For the longest time, I had been meaning to write about how it feels like being the youngest author of Bhutan. It was probably going to be filled with how uncomfortable the title “The Youngest Author” had been for me and how hard it was growing up trying to meet the expectations of everyone around me. However, now that I’ve lost that title, it’s kind of bittersweet. For almost all the time that I had that title, I wished that I didn’t, except when it made my resume look good.
To be honest, I’m proud that I am no longer the youngest author of Bhutan. I am happy that there are younger girls out there who have the same passion for writing. I’m fascinated by how these girls have produced such good quality work at such young ages. I watched Yeshey Tsheyang Zam at the Mountain Echoes and I don’t think I have such confidence even now at 21. All in all, even though these girls might not even know who I am or read my books, I feel a connection to them. I hope that they inspire even younger writers to publish their work.
Going back to when I was the youngest author of Bhutan, I remember some people nicknamed me “author” or “writer” and I used to secretly hate it. I know I should be proud of my accomplishments but I really wasn’t. Ever since I published Coming Home in 2008, I felt like that was what people knew me of. They didn’t see anything behind my being an author. They didn’t see the sarcastic, mean and clumsy girl I could be but instead saw the accomplished, the so-called perfect person I wasn’t.
There were many high expectations of me. My friends asked me help on their homework and teachers assumed that my grammar and vocabulary would be perfect. I bet there are people who will find mistakes on this very post and ridicule me of having written books and still make silly mistakes. I felt disappointment and anger at myself and at these expectations. Over the years, I have wished over and over again to go back in time and write Coming Home under a pseudonym.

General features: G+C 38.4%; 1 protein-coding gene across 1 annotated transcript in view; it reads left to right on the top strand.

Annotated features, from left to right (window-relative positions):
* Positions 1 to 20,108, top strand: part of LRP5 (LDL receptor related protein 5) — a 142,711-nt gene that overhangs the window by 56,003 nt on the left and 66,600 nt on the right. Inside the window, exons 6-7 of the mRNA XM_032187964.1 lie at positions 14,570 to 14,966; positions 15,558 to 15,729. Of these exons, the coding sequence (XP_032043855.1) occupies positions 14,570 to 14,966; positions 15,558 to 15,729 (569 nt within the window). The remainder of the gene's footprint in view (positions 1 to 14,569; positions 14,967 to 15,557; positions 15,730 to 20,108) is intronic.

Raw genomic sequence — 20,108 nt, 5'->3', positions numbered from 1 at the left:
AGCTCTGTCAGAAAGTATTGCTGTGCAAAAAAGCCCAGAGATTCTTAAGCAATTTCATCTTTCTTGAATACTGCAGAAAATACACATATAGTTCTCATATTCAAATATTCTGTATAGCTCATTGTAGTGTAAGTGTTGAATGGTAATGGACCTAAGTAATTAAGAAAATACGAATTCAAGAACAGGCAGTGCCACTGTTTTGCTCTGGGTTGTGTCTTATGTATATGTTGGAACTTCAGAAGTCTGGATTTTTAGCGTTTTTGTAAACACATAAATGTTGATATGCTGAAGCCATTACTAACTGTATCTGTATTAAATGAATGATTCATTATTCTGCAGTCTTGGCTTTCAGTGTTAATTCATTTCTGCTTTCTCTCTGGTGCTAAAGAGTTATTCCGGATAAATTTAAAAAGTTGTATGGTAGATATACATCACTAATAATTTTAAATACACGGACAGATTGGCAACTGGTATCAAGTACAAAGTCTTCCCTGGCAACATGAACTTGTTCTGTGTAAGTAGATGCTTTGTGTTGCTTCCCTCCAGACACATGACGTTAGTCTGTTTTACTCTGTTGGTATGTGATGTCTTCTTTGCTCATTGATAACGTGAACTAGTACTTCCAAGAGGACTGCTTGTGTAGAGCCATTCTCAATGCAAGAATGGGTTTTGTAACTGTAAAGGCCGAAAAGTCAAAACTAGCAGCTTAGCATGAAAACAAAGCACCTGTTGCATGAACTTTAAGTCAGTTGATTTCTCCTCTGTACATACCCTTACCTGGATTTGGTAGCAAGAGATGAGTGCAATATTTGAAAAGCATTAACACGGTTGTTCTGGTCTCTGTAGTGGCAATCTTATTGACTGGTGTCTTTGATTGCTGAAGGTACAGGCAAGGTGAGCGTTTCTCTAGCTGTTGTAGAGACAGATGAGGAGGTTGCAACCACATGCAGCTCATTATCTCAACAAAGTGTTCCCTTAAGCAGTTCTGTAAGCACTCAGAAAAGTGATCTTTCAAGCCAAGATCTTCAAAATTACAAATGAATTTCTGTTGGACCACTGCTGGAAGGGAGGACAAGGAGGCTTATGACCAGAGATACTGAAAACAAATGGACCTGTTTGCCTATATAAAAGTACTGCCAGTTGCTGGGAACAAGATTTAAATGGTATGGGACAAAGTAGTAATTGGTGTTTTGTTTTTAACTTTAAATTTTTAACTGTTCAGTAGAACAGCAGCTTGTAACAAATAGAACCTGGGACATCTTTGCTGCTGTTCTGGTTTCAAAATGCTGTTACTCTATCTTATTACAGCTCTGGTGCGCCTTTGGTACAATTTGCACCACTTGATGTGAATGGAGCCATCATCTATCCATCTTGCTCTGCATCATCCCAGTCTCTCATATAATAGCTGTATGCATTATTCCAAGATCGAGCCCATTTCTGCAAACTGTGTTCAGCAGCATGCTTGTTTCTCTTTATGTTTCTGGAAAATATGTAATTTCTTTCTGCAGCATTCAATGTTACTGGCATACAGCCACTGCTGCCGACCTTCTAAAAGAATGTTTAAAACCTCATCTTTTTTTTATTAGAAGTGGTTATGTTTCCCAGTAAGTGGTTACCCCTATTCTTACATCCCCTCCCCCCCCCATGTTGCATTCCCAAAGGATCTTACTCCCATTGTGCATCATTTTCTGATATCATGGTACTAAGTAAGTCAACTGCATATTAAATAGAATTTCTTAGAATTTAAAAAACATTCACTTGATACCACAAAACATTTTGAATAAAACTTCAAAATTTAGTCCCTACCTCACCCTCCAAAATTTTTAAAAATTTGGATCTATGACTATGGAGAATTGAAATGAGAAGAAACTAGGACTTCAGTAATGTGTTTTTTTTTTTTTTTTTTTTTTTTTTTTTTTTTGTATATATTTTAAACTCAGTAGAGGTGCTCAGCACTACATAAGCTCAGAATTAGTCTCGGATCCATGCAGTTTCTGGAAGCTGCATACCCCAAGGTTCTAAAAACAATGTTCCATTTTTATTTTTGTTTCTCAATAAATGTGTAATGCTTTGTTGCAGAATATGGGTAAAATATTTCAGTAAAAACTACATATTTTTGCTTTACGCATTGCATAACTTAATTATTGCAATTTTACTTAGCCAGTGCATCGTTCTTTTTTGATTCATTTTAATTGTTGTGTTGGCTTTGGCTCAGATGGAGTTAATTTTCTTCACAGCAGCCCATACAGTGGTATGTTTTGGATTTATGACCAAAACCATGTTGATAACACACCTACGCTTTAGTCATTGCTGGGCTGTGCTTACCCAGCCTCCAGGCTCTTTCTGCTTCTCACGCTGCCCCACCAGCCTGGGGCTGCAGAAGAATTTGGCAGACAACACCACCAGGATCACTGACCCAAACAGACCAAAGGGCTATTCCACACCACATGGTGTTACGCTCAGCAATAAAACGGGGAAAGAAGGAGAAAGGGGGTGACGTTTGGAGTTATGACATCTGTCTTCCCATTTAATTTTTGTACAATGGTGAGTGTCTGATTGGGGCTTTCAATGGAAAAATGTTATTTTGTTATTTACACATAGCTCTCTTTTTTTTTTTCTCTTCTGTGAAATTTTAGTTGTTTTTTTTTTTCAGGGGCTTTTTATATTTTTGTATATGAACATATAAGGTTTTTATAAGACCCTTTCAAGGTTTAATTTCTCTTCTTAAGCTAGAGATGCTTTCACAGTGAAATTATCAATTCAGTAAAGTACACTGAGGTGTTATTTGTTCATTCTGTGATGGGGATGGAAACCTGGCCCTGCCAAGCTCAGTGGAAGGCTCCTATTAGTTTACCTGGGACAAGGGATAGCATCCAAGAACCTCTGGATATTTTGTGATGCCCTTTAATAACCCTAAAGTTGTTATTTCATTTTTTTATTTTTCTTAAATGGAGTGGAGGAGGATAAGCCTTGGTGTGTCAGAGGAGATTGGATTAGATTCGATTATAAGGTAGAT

The pressure of “When’s the next book?” or “When is the second one coming out?” could have probably been the reason why it took so long for me to come out with my second book, Lomba.
I know that there are people who have supported and loved my work since Coming Home and it’s very sad for me to admit that I’m not proud of Coming Home. Most of the time, I try to dissuade people from reading Coming Home. If I had the power, I would eliminate all the copies of Coming Home in Bhutan. I haven’t read the book since it was published.
Scanning through it a few years ago, I spotted many grammatical errors and things that could have been better. I think that the plot was good but there could have been much better work done on editing and the way it was written. I know that I’m being too hard on myself since I was only twelve at the time. However, Coming Home is a published book that could be read by kids and teenagers and I wish I could have made it a better read for them.
I think that I had worked so hard and insisted on publishing Lomba because I wanted to redeem myself for Coming Home. I am much prouder of Lomba than Coming Home. However, I do realise that Lomba would not have existed without Coming Home. I think that even though Lomba was not perfect, it was a step ahead of Coming Home and I will continue trying to better myself. Even though I sometimes wish I hadn’t published Coming Home, I know that without that book, my life would have been different. The expectations and the pressure made my life hard but it made me a better person. I wouldn’t be writing this or pushing myself to write if I had not published those books. Writing would have probably faded off my life as just a childhood hobby.
I may have gone off topic a little but this article is sort of a goodbye to being known as the youngest author of Bhutan. It’s a strange, mixed feeling of relief, happiness and sadness. I have been the youngest author of Bhutan for almost nine years. That had been my life ever since I entered middle school. It has been a rocky journey so far but I have learned so much through it. At the end of this journey of being the youngest author in Bhutan, I would have to thank the 11-year-old Pema Euden who thought it was a good idea to publish a book that wasn’t even ready to be published, Pema Euden who wasn’t too scared of critiques or speaking in public. This Pema wouldn’t exist without that Pema. This is the end of an era, at least for me.